Soluble Corn Fiber Increases Calcium Absorption Associated with Shifts in the Gut Microbiome: A Randomized Dose-Response Trial in Free-Living Pubertal Females.

Whisner, CM and Martin, BR and Nakatsu, CH and Story, JA and Macdonald-Clarke, CJ and McCabe, LD and McCabe, GP and Weaver, CM (2016) Soluble Corn Fiber Increases Calcium Absorption Associated with Shifts in the Gut Microbiome: A Randomized Dose-Response Trial in Free-Living Pubertal Females. The Journal of Nutrition, 146 (7). pp. 1298-1306.

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Abstract

BACKGROUND: Soluble corn fiber (SCF; 12 g fiber/d) is shown to increase calcium absorption efficiency, associated with shifts in the gut microbiota in adolescent males and females who participated in a controlled feeding study. OBJECTIVE: We evaluated the dose response of 0, 10, and 20 g fiber/d delivered by PROMITOR SCF 85 (85% fiber) on calcium absorption, biochemical bone properties, and the fecal microbiome in free-living adolescents. METHODS: Healthy adolescent females (n = 28; aged 11-14 y) randomly assigned into a 3-phase, double-blind, crossover study consumed SCF for 4 wk at each dose (0, 10, and 20 g fiber/d from SCF) alongside their habitual diet and were followed by 3-d clinical visits and 3-wk washout periods. Stable isotope ((44)Ca and (43)Ca) enrichment in pooled urine was measured by inductively coupled plasma mass spectrometry. Fecal microbial community composition was assessed by high-throughput sequencing (Illumina) of polymerase chain reaction-amplified 16S rRNA genes. Mixed model ANOVA and Friedman analysis were used to determine effects of SCF on calcium absorption and to compare mean microbial proportions, respectively. RESULTS: Calcium absorption increased significantly with 10 (13.3% ± 5.3%; P = 0.042) and 20 g fiber/d (12.9% ± 3.6%; P = 0.026) from SCF relative to control. Significant differences in fecal microbial community diversity were found after consuming SCF (operational taxonomic unit measures of 601.4 ± 83.5, 634.5 ± 83.8, and 649.6 ± 75.5 for 0, 10, and 20 g fiber/d, respectively; P < 0.05). Proportions of the genus Parabacteroides significantly increased with SCF dose (1.1% ± 0.8%, 2.1% ± 1.6%, and 3.0% ± 2.0% for 0, 10, and 20 g fiber/d from SCF, respectively; P < 0.05). Increases in calcium absorption positively correlated with increases in Clostridium (r = 0.44, P = 0.023) and unclassified Clostridiaceae (r = 0.40, P = 0.040). CONCLUSIONS: SCF, a nondigestible carbohydrate, increased calcium absorption in free-living adolescent females. Two groups of bacteria may be involved, one directly fermenting SCF and the second fermenting SCF metabolites further, thereby promoting increased calcium absorption. This trial was registered at clinicaltrials.gov as NCT01660503.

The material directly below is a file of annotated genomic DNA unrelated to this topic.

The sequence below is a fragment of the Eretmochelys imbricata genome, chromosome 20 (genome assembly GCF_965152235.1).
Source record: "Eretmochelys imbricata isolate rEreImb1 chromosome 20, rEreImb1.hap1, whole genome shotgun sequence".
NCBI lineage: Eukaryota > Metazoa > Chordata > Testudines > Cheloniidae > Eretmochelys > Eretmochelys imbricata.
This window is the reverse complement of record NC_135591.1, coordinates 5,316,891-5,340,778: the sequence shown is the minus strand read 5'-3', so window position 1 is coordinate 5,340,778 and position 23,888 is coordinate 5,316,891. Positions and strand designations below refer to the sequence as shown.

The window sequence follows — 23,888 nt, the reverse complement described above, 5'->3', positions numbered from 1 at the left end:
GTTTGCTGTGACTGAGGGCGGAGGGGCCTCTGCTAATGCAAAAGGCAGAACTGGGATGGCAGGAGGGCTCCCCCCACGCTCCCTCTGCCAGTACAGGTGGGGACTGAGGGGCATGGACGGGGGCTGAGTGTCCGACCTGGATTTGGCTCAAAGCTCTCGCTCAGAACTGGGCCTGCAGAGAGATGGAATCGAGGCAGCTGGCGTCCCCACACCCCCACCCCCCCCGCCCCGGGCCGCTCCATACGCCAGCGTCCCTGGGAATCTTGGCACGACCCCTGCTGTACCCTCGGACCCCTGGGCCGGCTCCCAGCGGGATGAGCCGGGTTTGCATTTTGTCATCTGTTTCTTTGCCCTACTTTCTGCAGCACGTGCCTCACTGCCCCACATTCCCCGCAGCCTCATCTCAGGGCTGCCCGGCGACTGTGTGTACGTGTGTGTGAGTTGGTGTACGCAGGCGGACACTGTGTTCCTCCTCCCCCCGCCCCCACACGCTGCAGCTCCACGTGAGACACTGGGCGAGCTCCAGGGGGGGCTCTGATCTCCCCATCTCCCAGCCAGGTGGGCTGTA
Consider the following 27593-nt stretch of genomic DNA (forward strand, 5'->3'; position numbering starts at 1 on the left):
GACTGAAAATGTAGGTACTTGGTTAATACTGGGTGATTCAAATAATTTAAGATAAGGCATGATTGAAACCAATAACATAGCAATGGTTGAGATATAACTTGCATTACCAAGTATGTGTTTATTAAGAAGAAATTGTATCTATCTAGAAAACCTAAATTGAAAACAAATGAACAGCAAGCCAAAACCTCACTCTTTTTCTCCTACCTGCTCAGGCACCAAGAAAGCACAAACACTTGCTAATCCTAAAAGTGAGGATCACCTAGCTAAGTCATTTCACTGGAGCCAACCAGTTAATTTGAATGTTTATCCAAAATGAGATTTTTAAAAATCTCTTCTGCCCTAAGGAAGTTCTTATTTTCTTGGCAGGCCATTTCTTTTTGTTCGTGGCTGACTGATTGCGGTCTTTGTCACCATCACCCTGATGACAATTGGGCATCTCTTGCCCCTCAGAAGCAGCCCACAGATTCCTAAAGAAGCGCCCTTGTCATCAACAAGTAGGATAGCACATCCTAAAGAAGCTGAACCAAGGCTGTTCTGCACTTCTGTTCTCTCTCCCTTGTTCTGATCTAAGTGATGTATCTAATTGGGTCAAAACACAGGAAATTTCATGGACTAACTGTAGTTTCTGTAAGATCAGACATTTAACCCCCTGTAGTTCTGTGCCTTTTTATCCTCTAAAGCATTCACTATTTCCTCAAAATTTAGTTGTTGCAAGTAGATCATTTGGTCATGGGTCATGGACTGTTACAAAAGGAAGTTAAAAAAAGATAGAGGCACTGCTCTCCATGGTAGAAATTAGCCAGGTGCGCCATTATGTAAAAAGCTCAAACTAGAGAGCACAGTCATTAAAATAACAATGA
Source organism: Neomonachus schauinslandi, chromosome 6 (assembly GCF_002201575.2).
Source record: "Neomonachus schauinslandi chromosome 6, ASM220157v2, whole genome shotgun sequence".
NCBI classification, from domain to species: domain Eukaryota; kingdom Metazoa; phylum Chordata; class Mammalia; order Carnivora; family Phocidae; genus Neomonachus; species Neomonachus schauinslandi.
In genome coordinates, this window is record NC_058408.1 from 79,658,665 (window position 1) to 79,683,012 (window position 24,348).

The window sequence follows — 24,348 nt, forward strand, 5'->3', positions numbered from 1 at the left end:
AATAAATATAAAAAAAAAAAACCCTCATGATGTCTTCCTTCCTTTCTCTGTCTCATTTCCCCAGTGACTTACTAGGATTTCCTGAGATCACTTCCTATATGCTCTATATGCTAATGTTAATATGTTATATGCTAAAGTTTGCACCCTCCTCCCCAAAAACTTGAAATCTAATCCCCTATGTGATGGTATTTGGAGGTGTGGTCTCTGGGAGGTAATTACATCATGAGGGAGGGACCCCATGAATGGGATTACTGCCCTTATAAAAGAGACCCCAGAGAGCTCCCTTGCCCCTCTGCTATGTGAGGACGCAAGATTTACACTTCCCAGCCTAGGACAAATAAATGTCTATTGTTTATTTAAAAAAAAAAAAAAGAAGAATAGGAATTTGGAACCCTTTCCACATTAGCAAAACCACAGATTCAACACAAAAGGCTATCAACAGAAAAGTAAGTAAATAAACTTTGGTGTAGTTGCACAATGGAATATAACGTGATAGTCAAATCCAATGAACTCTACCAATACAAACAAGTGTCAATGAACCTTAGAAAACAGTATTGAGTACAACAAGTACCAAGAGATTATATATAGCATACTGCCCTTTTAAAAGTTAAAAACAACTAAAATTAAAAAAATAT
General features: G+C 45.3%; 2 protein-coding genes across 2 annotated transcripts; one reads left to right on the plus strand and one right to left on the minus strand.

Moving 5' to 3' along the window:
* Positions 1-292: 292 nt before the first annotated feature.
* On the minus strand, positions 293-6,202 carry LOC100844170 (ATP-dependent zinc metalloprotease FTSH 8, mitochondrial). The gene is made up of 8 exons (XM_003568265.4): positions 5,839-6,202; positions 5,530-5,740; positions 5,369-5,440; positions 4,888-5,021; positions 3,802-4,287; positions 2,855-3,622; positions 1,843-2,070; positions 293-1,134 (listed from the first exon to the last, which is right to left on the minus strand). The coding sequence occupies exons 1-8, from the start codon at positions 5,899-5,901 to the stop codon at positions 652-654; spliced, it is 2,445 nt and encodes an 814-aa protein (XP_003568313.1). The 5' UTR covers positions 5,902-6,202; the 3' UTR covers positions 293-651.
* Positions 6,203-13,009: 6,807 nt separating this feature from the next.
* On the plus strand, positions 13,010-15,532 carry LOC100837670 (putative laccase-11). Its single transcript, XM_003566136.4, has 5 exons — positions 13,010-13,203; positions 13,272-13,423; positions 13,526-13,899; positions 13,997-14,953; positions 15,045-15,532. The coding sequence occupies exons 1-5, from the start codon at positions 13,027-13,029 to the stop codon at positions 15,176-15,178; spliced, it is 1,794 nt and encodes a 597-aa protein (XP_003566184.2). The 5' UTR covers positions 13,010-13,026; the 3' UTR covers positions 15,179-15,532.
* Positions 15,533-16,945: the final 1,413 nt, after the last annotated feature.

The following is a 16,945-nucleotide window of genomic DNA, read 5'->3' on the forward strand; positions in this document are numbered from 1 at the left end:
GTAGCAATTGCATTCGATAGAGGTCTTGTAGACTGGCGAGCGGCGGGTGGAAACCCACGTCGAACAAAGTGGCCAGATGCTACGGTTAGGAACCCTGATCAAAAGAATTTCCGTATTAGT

Item Type: Article
Keywords: adolescent; bone health; calcium; microbiome; osteoporosis; prebiotic; short-chain fatty acids
Faculty / Department: Faculty of Science > School of Health Sciences
Depositing User: Claire Macdonald-Clarke
Date Deposited: 09 Sep 2016 11:21
Last Modified: 09 Sep 2016 11:21
URI: http://hira.hope.ac.uk/id/eprint/1625

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